Remember that time after campus? That time after graduation when quarter life crisis was kicking in and you were worried about being jobless forever? That time you probably developed ulcers from all the stress? Lily was on a break, fresh from the UK, waiting for daddy to wave his magic wand.

Here’s the thing, while you are binge watching in your bedsitter apartment feeling fulfilled after sending 50 job applications and crossing your fingers to get at least one response, Lily’s dad is having dinner at home with two or three CEOs. The CEOs you are hoping to tirelessly work for, or is that just a lie you plan to tell during the interview?

And as you wait all week for the weekend to drain your sorrows with some cheap liquor and set ‘standards’ on social media, Lily is training. She has a tennis or maybe golf tournament with the CEOs where they’ll talk about a job that is already hers.

“I have never written a CV before, do I need it?” She innocently chuckles. Ha! Of course not, what is a CV when your family friends own half of this city? Or maybe daddy has somebody doing it for you sweery.

Currently, Lily’s on her third job and she hates it. She is thinking of starting her own company. Let it be clear that I said company not business.

Daddy supports her and asked her to write a proposal, which she tells me she already has a professional working on.

So, food for thought, as you blither away with people you call friends, do tell me, how’s the future like for your kids?

Anyway, this outfit was inspired by Lily, after all it was the reason we became friends in the first place and I thought why not?

Outfit and styling: Rage Craze

Stalk me on: Rage Craze

Photography: Mikeart254

18 thoughts on “We are not the same

  1. Beautiful 😍. I love everything about the outfit, pink never looked hotter! … and I sure owe Diana one for a job well done.
    Also, say hi to Lily, maybe we can be friends. #MyKidsNeedAFuture

    Liked by 2 people

  2. Love love love the article…I should surely consider the company I keep around me….lol…I need a Lily in my life and amazing outfit.

    Liked by 1 person

  3. Such an amazing way of telling stories… Giving us what the real world is all about and what we dream to have all in one story… One word: Amazing!

    Liked by 1 person

  4. Why don’t you write weekly or daily? Honestly I would read your articles daily and not get bored..So active, so real and so interesting…Keep up the good work Lolita.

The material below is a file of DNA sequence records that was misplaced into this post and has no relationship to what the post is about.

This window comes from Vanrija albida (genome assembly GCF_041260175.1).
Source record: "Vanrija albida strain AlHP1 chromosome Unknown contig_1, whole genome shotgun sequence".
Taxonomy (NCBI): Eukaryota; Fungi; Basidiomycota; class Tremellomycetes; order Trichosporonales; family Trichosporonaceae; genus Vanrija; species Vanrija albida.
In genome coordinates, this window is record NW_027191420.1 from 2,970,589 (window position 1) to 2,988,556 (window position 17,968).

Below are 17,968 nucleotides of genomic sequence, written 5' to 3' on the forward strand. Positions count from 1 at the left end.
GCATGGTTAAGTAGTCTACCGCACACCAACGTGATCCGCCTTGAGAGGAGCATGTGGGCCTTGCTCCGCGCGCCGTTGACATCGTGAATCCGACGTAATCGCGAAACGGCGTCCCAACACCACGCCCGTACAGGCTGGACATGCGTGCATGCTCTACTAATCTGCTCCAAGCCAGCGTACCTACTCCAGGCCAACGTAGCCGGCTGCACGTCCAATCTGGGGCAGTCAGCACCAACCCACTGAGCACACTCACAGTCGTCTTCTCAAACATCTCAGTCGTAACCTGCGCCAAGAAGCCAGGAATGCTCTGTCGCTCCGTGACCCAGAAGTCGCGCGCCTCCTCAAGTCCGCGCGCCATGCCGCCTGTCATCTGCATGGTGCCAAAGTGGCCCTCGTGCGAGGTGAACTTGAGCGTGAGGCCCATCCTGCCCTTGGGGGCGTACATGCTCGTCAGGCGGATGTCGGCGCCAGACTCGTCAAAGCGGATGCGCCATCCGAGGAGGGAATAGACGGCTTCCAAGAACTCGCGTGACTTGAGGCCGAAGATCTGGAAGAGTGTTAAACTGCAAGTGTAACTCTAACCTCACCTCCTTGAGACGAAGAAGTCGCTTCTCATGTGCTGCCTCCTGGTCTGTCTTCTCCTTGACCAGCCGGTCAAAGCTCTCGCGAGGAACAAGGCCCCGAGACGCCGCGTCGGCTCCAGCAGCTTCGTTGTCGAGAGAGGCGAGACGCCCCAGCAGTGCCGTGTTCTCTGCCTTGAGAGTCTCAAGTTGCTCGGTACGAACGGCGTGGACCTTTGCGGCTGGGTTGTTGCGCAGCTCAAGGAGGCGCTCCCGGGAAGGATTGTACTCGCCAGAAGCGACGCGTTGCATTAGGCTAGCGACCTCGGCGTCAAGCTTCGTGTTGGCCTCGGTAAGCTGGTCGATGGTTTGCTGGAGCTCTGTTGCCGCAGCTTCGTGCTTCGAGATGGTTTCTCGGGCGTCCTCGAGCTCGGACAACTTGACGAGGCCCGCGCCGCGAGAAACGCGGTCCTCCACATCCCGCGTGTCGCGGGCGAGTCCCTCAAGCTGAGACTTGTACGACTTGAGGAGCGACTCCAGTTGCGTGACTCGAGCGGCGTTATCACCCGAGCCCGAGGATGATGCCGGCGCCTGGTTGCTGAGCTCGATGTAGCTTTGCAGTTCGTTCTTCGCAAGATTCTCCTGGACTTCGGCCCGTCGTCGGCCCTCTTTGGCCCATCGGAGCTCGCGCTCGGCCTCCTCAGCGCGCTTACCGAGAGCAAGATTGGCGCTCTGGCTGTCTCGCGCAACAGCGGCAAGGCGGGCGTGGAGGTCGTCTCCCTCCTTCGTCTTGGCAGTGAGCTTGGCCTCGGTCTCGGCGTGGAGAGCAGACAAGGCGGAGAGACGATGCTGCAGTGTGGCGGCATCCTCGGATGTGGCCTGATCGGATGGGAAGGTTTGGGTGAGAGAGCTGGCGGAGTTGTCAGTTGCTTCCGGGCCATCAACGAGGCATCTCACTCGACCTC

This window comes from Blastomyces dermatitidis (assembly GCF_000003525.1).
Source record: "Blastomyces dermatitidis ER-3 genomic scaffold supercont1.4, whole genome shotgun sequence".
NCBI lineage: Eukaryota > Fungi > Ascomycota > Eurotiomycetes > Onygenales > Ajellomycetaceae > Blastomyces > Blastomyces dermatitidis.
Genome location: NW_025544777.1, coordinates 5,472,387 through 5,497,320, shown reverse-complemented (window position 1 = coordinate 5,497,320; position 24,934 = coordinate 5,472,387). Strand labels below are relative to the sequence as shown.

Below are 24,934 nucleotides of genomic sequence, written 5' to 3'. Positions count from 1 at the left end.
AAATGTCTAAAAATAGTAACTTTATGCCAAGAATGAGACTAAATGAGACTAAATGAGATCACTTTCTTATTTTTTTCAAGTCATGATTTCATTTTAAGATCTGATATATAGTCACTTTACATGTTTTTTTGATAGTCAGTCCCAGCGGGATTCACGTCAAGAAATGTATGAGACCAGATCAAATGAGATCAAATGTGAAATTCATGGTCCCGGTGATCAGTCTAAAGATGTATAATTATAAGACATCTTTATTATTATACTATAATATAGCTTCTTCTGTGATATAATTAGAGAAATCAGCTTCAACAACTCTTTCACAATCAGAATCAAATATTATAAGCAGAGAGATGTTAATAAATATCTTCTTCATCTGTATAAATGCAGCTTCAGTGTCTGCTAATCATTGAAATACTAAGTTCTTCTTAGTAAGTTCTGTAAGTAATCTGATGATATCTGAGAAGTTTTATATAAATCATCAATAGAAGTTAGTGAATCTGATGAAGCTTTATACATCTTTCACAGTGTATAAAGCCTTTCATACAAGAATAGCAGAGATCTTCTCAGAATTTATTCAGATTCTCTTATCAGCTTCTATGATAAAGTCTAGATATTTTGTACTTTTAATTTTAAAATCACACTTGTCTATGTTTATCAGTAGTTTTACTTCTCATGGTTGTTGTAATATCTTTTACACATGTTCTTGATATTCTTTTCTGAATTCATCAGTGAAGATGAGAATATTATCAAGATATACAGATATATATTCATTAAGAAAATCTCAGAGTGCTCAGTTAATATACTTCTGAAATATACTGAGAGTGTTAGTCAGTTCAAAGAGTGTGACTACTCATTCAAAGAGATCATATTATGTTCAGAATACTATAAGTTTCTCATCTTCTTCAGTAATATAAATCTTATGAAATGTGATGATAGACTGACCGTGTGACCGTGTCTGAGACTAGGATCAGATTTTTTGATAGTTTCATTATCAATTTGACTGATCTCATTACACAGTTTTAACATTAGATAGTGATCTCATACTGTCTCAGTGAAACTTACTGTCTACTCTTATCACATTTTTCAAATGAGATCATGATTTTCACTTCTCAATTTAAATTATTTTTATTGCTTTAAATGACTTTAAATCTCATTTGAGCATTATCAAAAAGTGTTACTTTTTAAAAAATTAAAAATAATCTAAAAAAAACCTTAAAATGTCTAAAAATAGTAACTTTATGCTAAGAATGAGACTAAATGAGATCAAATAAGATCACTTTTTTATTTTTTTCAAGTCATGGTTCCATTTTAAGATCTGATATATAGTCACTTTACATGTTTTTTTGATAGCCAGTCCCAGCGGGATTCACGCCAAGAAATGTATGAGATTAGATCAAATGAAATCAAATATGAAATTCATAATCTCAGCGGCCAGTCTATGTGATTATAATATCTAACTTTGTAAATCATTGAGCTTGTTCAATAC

Liked by 1 person

  5. True,we’re not the same coz you’re smashingly on point in that PINKY outfit. You can never go wrong with pink ‘if you know how to rock it’.
    The read is great. The other side seems fictitious but Lo! its true.What would you write about anyway😂😂

    Liked by 1 person

  6. Well as sad as the facts are.Right now whether you are a form four leaver, graduate, or with your masters truth is if you know nobody, it all means nothing in this country.You are as jobless as anybody else and will suffer in equal measure to get a seat at the table.Truly this is some food for thought for all of us, good read!

    Liked by 1 person

  7. People may think these rich people don’t exist but they actually do, my colleague at work has no idea has no idea what we do on the daily, alitafutiwa kazi and she doesn’t even need it.But sisi ni nani

    Liked by 1 person

  8. You could not have said it or put it any better. Our parents may take us to the best schools and give us everything they think we need along the way but currently our country and how fast things are moving we need more than just a good education. The best gift you could give your child now is a connection honestly, everything else will follow.

    Liked by 1 person

  9. The best read I have had in a while, like people don’t like hearing the truth but you put it so simply and so easily, I mean as you are dining, who are your friends? 10 years from now will they be a connection and a distant memory? Interesting food for thought and the outfit speaks for itself as usual.

    Liked by 1 person